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April 19, 2010
Social Order Will Never Exist Until We Establish the Supremacy of the Law
Horrific scenes during last week’s riots in Tanjung Priok, North Jakarta, have led to a welter of accusations of human rights breaches and oppressive conduct by public order officers. The riots also made it patently clear to the world that the supremacy of the law is a long way from realization in Indonesia. Furthermore, the violence was a clear indication that many of our citizens hold the judicial system in contempt, preferring the concept of “might is right” over rational orderly protest.
The fact is that the riots started as an attempt by the Jakarta government to clear illegal settlements surrounding the historic tomb of a revered religious leader. It was, by any definition, a large operation, involving around 2,000 officers, and it resulted in an orgy of violence. It was both a public relations disaster and a blunder for the government, and it was an incident that will cast a long shadow.
That the operation was poorly planned and managed is a foregone conclusion, apparent by the fact that the majority of local residents were under the impression that the officers were there to tear down the hallowed mausoleum. It is galling that the government failed to explain the objective of the operation before sending in thousands of officers in full riot gear. What is more astounding is that the large show of force proved to be such a huge flop.
Knowing that the site had religious significance and that militant groups such as the Islam Defenders Front (FPI) were involved, the government should have used both diplomacy and intelligence before conducting the operation. It was also evident from the presence of Molotov cocktails and the gathering of thousands of rioters in such a short space of time that the residents were well-prepared to counter the operation.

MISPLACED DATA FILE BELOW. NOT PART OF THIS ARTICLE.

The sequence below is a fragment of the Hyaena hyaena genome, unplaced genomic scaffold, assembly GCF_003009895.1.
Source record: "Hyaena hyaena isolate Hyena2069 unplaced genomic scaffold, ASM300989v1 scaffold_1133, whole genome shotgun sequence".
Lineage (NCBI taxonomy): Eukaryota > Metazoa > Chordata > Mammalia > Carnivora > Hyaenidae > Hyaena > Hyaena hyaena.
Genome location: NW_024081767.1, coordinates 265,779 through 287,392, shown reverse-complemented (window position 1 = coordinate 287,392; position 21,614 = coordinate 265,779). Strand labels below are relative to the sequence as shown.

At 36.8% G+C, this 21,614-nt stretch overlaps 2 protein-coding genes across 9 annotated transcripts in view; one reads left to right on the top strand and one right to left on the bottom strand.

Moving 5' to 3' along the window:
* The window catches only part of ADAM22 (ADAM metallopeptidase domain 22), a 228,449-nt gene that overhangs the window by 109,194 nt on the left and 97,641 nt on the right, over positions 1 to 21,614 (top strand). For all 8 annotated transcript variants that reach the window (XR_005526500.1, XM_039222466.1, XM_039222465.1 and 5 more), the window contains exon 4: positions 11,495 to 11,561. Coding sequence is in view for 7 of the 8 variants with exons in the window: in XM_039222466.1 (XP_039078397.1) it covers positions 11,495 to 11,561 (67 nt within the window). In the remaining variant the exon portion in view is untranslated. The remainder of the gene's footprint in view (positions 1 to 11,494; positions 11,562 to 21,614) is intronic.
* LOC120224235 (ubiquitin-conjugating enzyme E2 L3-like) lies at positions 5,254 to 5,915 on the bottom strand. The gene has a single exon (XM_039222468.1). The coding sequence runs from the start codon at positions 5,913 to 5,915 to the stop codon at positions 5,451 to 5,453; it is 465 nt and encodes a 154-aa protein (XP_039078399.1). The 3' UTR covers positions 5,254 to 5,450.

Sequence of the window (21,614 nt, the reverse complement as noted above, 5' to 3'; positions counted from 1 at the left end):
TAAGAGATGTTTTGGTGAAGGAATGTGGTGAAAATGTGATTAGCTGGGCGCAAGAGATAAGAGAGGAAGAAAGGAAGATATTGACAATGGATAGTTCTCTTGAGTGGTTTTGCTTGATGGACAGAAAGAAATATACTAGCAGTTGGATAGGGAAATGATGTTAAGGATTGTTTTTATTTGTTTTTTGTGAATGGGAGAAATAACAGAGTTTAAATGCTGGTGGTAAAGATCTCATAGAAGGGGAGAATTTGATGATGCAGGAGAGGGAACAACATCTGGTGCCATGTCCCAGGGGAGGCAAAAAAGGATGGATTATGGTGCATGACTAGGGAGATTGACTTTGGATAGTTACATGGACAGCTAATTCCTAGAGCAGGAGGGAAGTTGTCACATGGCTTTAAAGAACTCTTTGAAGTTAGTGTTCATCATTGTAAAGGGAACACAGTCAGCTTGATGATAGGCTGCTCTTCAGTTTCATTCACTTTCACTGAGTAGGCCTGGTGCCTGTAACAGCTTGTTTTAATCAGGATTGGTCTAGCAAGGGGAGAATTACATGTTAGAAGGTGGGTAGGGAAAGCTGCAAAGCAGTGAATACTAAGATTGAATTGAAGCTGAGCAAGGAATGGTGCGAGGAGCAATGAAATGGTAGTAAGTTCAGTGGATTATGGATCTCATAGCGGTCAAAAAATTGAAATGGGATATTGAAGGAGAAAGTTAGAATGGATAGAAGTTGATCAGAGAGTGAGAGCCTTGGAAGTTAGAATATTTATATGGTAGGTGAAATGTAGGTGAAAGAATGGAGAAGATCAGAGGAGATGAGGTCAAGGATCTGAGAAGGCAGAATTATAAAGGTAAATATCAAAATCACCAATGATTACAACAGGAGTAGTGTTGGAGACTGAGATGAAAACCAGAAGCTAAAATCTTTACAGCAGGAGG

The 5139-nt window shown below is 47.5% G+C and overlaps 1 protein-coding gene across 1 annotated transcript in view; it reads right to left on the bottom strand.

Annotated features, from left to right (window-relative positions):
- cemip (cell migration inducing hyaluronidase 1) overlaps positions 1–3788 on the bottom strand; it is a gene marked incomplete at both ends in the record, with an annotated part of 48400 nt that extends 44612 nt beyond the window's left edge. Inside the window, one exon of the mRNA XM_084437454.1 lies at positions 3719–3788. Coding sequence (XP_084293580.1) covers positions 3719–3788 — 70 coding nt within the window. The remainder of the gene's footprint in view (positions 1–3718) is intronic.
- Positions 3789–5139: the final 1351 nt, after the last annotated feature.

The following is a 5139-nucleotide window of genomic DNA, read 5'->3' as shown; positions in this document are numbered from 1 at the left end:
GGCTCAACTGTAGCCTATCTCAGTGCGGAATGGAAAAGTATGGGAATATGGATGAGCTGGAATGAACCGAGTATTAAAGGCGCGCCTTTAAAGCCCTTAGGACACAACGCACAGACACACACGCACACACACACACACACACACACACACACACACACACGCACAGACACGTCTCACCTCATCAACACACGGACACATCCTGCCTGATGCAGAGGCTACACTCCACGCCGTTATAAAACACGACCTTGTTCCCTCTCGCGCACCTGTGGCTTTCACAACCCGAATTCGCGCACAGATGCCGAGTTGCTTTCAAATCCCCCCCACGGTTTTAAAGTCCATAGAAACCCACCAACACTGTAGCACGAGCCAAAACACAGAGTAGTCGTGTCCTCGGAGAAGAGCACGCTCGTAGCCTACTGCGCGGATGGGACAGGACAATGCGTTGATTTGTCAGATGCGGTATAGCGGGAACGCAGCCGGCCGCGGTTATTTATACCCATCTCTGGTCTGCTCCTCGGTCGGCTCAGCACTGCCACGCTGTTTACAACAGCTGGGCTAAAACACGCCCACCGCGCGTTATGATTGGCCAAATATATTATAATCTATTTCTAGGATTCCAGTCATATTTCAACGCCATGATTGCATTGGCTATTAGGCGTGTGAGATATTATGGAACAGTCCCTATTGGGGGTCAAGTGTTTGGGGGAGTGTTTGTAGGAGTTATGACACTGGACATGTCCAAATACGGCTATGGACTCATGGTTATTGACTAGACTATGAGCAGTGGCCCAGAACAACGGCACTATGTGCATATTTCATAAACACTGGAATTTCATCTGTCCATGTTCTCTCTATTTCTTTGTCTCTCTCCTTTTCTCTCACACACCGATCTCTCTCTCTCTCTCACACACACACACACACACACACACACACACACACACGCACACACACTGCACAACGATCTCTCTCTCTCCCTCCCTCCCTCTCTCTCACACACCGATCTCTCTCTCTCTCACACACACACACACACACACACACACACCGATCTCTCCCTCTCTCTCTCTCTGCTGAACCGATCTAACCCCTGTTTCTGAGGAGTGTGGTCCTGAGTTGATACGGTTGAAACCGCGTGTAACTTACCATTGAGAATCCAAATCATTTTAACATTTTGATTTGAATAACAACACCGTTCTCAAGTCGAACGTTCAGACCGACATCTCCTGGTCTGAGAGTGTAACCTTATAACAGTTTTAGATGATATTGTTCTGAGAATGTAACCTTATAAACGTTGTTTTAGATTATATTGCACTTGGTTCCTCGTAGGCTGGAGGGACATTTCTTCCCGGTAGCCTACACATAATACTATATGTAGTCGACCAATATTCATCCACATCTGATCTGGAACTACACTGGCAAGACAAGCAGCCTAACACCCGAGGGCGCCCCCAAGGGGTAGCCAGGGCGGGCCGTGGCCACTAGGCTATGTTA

The Tanjung Priok debacle will set back efforts to ensure the supremacy of the law in Indonesia. It will also send the signal that government agencies, accustomed to intimidating ordinary citizens, only cower when people turn the tables on them through violent resistance. Either way, it is bad news for law enforcement, and a blow to moves to establish a civil and democratic society.
Evidence of a new sense of caution is already at hand. The day after the riots, the Surabaya municipal government postponed a scheduled operation to clear illegal buildings. Last week in Sampang, Madura, public order officers confessed to being nervous when carrying out a court order to seize a disputed property, fearing copycat resistance by local residents.
N or is this the first failure to uphold property laws in the country. A court order to seize almost 10 hectares of land in Tandes, Surabaya, has so far come to nothing despite repeated attempts in 1999, 2000 and 2001 because local residents occupying the property threatened the government with a bloodbath.